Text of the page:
While I find commuting a complete bore (who doesn’t, frankly), finding a seat on a crowded train still retains a childish thrill. Now, imagine you could use your phone to find a train carriage with a free seat. Well, Dutch rail company NS did that, and then as an encore created LED screens along station platforms to indicate the same information.
We see countless ‘technological world firsts’ submitted to Contagious. We see, by contrast, all too few creative ideas grounded in insights around people’s needs, fewer still successfully channelling those insights into useful services that make that brand more attractive. Reisplanner Extra may seem small, but it’s the type of transformative digital service that will define the strongest brands in the future.
Louise Potter, writer, Contagious
I'm going to agree with Alex and say that the campaign I think should win is Sweetie. Ad agency LEMZ creates virtual child and uses said robot to catch sex offenders. Actual, real-life sex offenders. And it then takes them several months to decide whether it is even morally correct to reveal that they worked on a campaign of this magnitude at all. How can this not scoop everything with the word 'innovation', 'digital', or 'tear-jerking' in the category title? Highly preferable to a washed-out actor balanced on some trucks, even without an Enya track.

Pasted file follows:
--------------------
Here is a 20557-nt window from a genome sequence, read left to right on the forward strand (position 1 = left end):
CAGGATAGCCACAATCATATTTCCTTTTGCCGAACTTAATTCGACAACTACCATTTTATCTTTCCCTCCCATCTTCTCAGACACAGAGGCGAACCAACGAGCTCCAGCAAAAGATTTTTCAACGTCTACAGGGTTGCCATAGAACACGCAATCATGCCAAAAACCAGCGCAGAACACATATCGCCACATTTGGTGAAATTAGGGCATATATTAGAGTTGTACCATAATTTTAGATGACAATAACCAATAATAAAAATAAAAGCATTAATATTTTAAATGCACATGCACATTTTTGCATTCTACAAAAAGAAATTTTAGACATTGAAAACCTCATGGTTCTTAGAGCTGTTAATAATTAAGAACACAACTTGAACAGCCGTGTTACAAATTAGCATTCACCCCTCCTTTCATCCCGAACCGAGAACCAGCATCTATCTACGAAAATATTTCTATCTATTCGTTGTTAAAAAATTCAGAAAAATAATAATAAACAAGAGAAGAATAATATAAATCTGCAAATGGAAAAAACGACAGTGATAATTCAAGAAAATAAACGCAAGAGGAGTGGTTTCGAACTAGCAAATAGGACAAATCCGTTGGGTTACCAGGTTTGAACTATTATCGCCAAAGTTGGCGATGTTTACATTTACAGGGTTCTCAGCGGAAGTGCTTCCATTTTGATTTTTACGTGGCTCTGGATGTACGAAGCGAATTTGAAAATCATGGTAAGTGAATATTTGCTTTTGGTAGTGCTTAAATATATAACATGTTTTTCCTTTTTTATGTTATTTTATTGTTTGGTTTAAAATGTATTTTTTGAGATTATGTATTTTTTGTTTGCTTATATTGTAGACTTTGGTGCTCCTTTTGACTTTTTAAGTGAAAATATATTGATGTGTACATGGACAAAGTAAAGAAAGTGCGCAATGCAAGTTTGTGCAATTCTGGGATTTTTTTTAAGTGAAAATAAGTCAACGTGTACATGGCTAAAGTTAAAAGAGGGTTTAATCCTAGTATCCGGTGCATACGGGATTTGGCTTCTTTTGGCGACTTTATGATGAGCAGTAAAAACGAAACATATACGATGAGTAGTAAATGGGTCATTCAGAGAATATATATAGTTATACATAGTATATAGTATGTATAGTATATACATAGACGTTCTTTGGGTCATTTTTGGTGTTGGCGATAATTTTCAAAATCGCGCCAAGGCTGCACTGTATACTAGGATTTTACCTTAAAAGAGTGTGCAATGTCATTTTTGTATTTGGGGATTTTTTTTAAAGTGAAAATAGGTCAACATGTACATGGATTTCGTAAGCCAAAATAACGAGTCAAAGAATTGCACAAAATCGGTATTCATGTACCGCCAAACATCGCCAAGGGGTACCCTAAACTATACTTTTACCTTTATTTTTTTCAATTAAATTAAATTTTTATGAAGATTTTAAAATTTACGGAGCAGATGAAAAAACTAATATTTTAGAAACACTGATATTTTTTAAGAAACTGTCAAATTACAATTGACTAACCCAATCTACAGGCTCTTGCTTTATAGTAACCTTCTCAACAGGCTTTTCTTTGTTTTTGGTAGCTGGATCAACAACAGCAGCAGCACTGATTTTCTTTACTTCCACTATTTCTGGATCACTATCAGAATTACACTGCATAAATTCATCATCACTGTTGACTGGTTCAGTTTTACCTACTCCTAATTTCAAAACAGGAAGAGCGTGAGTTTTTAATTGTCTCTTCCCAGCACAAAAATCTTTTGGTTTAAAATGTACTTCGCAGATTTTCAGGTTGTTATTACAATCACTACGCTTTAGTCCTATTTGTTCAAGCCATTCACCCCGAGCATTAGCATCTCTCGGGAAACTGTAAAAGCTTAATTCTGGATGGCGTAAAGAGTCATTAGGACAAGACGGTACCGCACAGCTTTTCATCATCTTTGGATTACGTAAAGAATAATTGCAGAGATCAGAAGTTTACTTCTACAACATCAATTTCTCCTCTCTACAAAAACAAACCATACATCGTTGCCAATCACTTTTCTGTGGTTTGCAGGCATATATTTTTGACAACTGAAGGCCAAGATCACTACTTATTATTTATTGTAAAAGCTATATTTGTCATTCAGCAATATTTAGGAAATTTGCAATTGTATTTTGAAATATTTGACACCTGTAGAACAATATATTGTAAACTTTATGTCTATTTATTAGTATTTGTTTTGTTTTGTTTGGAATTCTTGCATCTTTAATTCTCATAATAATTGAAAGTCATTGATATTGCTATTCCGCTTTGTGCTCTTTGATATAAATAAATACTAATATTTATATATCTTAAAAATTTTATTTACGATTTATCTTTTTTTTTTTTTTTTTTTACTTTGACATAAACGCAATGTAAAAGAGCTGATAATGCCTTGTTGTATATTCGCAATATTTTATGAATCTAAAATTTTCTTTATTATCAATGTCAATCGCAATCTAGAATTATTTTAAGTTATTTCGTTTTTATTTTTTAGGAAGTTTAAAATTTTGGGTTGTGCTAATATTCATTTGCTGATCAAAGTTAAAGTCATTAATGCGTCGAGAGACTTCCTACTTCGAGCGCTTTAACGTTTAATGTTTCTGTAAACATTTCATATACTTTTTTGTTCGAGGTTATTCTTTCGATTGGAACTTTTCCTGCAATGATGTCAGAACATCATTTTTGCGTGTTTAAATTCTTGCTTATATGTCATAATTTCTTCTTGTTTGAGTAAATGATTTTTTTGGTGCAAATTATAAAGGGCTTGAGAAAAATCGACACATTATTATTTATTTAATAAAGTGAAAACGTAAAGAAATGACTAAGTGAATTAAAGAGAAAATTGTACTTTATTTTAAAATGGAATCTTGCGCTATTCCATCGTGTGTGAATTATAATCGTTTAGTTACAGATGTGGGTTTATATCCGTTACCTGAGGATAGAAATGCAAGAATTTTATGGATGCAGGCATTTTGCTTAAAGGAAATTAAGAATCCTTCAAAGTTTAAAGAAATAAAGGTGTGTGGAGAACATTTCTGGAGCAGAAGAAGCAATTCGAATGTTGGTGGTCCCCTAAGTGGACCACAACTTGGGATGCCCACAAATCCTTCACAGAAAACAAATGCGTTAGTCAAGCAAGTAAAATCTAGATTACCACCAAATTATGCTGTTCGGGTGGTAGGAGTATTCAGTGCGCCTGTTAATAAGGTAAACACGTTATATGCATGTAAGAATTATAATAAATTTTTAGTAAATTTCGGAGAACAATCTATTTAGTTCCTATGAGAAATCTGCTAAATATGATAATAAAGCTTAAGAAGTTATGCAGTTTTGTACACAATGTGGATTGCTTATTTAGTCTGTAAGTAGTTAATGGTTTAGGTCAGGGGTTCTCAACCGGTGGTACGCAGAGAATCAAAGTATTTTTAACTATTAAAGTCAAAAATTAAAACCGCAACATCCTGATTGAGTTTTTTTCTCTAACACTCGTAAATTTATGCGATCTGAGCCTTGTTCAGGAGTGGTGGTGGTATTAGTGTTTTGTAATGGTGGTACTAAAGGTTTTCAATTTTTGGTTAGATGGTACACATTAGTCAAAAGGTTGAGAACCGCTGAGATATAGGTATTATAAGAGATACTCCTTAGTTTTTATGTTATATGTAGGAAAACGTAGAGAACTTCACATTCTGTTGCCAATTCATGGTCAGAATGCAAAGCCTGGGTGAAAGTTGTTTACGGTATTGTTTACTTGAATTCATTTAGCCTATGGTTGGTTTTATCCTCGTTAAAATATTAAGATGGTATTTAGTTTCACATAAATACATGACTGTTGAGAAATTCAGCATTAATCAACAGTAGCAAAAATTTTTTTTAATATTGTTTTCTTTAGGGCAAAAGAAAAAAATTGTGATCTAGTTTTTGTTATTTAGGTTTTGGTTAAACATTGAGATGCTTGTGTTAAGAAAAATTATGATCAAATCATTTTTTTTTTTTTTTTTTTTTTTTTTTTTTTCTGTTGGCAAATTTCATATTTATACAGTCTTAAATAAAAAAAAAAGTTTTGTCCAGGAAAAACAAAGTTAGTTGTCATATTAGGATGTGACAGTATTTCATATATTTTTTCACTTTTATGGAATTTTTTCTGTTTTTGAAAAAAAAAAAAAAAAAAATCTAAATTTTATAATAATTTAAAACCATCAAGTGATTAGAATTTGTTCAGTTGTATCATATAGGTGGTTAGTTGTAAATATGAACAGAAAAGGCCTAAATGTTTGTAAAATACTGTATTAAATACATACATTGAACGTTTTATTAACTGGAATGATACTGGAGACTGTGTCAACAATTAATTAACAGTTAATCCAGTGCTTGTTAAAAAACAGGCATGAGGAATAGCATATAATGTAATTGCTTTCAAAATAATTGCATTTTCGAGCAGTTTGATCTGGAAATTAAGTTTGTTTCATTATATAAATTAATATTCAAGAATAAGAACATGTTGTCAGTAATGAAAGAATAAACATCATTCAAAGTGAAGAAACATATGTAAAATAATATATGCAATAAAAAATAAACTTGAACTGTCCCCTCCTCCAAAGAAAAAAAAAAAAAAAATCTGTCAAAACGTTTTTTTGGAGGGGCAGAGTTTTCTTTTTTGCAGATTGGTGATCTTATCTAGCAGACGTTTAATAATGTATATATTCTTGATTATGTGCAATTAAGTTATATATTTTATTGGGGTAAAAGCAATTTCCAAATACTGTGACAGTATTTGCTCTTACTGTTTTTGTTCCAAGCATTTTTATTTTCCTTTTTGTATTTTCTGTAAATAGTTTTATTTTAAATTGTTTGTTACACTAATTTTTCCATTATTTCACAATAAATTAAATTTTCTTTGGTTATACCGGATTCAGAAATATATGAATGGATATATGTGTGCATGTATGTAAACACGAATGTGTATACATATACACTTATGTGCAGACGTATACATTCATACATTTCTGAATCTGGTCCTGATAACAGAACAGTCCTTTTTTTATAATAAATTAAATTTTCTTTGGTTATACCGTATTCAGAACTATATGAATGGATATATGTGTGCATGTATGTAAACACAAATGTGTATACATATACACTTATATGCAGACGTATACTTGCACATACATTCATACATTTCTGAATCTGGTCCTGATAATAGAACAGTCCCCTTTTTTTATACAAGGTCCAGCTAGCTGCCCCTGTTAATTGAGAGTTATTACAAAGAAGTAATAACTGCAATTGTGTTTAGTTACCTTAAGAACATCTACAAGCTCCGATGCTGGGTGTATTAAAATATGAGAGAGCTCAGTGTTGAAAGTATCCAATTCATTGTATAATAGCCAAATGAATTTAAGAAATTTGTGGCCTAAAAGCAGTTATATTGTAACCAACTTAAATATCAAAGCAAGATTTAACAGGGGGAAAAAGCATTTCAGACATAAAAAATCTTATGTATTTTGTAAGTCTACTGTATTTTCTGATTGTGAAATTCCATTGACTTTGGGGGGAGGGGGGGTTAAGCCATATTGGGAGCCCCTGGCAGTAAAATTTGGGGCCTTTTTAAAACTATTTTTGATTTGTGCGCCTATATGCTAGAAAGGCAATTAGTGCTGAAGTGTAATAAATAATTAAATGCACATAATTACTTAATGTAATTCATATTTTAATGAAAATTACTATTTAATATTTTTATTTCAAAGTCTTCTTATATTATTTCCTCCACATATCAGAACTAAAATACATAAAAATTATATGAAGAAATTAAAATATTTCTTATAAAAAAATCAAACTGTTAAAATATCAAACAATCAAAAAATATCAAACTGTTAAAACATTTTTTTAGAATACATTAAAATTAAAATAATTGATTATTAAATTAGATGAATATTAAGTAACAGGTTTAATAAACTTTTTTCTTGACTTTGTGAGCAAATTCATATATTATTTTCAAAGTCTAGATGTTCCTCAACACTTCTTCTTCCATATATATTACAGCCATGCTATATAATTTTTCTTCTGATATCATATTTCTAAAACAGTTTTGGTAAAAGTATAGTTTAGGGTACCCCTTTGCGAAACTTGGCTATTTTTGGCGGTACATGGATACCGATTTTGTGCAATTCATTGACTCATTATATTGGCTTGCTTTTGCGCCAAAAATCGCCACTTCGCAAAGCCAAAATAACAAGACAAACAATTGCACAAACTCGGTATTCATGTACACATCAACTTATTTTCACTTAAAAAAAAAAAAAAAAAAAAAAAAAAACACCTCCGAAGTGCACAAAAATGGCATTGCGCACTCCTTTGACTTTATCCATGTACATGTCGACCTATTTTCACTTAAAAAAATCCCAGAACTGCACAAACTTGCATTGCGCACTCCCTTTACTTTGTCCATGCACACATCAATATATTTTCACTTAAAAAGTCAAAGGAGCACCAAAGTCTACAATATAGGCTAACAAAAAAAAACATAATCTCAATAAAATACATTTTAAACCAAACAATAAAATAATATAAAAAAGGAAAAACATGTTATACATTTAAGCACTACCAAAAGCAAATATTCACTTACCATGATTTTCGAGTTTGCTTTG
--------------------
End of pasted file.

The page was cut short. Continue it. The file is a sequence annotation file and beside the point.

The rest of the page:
Yes, Alert Shirt is a bit silly, but as someone who spent a year working with an overpriced TV provider that thought a die-cut on a piece of direct mail was innovation, I can’t help but adore Foxtel’s bonkers haptic shirt. Not only does it mimic feelings of pressure, impact, adrenaline and exhaustion, but it actually exists – and was created to help retain existing subscribers to the pricey sports service. I’m not sure it’ll even make it to Cannes – but I’d love to see something this utterly insane win.
Emily Hare, managing editor, Contagious Magazine
I was a bit dubious about the impact that Sound of Honda/Ayrton Senna 1989 could have until I saw the effect on the audience that the winning film had at this year's D&AD awards. Recreating Senna's record breaking lap that the great racing driver set when qualifying for the Japanese Grand Prix with light and sound is not only a moving and powerful feat for a modern audience, but also a great product demo, highlighting the proficiency of the Honda engine's smart telemetry system. Beautiful work from Dentsu Tokyo.